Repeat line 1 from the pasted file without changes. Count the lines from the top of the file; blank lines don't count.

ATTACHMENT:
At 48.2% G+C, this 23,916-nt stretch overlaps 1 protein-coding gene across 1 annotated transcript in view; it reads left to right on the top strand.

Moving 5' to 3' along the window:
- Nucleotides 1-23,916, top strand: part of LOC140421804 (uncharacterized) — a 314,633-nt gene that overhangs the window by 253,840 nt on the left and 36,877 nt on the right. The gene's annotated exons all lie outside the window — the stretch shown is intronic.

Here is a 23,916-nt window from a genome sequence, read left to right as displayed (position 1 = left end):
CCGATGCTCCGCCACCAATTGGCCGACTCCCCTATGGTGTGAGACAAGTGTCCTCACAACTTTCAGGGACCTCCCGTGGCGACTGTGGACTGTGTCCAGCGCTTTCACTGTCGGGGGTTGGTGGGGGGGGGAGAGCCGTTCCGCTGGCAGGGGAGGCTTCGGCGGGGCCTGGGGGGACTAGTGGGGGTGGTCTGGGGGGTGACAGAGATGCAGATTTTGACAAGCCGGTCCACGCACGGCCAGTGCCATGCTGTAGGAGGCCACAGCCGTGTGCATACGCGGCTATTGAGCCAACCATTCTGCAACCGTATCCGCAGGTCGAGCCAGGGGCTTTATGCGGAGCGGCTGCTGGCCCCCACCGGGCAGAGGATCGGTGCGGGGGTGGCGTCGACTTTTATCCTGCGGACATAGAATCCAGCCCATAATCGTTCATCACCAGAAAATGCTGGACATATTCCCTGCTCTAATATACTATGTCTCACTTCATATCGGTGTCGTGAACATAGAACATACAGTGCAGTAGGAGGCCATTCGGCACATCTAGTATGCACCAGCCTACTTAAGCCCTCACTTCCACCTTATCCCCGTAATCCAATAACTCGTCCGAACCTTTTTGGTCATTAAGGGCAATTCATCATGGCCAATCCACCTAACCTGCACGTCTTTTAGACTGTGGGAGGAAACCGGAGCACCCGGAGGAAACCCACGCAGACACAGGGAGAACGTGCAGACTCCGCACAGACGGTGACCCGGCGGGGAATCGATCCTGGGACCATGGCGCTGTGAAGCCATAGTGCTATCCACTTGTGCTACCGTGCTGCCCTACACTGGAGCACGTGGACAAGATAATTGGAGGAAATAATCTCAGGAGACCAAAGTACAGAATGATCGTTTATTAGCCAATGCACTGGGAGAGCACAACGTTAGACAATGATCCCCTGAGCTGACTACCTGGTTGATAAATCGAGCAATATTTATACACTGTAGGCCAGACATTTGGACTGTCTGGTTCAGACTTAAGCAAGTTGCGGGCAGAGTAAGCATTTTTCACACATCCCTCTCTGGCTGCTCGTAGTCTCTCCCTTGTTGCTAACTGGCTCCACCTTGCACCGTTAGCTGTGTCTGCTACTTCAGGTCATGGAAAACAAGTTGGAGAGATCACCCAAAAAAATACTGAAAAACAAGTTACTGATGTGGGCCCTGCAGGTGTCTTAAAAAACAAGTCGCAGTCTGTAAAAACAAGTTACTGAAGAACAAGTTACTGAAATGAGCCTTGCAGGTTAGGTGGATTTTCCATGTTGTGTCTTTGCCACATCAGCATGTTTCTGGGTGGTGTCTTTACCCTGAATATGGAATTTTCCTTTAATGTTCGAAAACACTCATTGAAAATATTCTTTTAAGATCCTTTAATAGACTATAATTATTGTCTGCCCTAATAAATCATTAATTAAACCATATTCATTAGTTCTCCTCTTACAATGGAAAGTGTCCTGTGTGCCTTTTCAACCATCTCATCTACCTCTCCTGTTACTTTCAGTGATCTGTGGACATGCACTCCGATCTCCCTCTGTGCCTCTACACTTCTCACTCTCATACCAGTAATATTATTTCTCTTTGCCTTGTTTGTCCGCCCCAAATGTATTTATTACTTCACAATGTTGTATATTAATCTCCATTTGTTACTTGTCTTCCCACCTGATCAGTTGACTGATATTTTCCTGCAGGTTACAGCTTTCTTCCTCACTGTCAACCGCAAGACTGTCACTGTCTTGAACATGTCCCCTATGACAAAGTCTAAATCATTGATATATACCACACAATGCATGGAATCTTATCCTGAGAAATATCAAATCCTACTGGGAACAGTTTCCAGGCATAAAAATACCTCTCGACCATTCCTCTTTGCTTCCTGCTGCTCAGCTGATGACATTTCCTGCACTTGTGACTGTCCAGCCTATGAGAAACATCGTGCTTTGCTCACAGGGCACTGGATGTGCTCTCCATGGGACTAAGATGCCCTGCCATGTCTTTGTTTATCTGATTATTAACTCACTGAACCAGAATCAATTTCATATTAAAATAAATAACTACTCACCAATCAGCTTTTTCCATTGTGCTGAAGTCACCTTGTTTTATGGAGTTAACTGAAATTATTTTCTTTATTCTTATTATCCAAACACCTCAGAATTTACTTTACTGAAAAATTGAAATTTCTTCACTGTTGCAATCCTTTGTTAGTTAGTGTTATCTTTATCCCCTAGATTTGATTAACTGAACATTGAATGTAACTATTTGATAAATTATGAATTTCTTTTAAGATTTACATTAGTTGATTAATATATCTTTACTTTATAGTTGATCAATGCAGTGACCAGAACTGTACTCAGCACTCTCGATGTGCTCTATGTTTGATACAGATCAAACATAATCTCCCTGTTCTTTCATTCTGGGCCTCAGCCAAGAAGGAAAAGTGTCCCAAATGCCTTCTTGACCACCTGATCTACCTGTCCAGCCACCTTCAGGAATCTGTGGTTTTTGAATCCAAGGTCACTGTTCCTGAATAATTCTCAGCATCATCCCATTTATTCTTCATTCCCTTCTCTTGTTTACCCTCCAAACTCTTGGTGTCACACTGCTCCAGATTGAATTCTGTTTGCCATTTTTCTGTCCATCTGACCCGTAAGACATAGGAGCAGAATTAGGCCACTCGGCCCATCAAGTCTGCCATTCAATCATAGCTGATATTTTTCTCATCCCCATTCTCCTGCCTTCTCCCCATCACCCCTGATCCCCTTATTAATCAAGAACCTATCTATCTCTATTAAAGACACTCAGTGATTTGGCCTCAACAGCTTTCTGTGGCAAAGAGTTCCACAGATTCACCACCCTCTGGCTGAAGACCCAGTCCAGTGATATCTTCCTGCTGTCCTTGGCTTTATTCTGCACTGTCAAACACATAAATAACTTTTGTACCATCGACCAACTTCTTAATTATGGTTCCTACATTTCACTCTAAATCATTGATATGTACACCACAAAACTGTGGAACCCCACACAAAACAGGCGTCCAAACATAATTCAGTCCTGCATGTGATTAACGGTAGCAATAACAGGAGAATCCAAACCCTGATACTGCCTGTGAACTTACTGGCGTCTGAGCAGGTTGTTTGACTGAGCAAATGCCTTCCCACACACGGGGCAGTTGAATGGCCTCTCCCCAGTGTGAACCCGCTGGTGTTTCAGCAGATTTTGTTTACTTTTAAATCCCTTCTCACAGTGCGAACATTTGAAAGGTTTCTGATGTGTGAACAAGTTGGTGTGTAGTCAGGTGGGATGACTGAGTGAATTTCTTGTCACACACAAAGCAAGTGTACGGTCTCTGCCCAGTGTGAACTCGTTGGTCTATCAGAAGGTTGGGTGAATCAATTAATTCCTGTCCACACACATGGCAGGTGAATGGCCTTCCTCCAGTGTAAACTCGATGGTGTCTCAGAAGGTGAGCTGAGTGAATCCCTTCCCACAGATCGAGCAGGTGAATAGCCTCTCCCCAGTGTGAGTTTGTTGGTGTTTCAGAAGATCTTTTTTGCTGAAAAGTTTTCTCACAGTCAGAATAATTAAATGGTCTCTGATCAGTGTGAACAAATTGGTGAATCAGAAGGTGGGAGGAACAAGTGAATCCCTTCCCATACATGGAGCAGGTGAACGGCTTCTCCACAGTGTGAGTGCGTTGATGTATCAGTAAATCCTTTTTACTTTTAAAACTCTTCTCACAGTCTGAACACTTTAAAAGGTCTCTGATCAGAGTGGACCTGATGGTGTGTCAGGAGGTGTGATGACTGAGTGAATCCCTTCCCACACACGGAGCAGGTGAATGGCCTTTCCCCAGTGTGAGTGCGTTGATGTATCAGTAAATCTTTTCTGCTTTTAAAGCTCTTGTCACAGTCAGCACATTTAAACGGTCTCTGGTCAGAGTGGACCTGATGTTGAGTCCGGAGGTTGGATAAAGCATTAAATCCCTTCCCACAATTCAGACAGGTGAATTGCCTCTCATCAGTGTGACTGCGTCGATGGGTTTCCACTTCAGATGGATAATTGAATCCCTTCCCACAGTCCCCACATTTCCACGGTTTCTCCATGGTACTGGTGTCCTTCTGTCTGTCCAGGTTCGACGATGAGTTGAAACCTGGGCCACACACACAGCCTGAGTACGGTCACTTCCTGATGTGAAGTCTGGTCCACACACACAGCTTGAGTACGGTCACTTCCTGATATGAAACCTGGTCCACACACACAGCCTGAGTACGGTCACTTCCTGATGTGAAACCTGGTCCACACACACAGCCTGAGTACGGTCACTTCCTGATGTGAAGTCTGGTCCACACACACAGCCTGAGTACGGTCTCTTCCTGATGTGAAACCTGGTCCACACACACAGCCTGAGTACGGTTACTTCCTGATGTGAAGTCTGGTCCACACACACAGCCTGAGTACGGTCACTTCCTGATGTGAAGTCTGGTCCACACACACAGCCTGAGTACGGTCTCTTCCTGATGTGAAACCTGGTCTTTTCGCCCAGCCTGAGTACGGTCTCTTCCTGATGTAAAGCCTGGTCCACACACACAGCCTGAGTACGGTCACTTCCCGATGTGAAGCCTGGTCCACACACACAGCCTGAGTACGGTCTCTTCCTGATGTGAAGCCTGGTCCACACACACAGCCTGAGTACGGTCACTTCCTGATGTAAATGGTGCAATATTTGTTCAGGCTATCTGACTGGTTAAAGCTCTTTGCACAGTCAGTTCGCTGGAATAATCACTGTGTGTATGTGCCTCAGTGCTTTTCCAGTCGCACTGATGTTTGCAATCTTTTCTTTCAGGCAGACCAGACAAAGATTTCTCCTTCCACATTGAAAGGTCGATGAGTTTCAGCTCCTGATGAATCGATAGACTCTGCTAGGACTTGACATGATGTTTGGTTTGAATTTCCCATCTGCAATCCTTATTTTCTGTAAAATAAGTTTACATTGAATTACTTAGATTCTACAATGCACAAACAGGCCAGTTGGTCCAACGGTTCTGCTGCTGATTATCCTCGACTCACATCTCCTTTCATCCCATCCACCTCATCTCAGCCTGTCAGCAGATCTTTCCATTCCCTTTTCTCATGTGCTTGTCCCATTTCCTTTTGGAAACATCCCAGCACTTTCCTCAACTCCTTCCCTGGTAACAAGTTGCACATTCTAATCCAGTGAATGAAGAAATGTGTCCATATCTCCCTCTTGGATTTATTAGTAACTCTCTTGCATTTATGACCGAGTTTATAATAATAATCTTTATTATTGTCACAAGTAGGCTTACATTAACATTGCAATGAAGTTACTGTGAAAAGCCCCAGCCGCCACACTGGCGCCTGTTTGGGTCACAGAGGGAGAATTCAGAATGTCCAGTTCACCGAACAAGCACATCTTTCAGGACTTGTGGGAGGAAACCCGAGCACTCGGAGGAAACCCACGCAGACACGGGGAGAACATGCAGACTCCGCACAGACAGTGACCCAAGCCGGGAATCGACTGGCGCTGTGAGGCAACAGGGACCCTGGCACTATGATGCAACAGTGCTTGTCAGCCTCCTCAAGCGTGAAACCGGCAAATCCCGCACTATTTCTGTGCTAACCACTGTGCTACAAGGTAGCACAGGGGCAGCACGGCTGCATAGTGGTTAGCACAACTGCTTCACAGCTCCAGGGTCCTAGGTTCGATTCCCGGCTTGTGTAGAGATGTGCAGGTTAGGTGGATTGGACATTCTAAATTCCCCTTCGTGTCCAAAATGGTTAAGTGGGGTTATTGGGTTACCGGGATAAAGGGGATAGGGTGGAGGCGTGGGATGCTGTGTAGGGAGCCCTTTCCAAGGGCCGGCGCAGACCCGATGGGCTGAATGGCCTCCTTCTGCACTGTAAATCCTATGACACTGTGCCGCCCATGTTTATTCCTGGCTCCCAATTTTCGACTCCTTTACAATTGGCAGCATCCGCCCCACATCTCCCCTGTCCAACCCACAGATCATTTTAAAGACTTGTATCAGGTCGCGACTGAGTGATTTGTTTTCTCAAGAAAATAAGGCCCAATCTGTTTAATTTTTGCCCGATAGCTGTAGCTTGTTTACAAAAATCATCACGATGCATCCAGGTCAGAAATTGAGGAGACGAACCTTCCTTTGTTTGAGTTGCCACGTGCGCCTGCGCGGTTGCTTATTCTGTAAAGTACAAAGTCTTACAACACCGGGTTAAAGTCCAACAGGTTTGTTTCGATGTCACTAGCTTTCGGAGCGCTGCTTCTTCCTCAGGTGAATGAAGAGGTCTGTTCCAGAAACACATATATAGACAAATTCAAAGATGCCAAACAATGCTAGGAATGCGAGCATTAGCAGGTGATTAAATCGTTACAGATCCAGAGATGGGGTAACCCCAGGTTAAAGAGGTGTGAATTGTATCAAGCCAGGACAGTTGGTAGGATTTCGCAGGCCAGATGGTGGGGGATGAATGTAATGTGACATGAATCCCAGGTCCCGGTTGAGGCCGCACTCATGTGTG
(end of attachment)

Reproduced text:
At 48.2% G+C, this 23,916-nt stretch overlaps 1 protein-coding gene across 1 annotated transcript in view; it reads left to right on the top strand.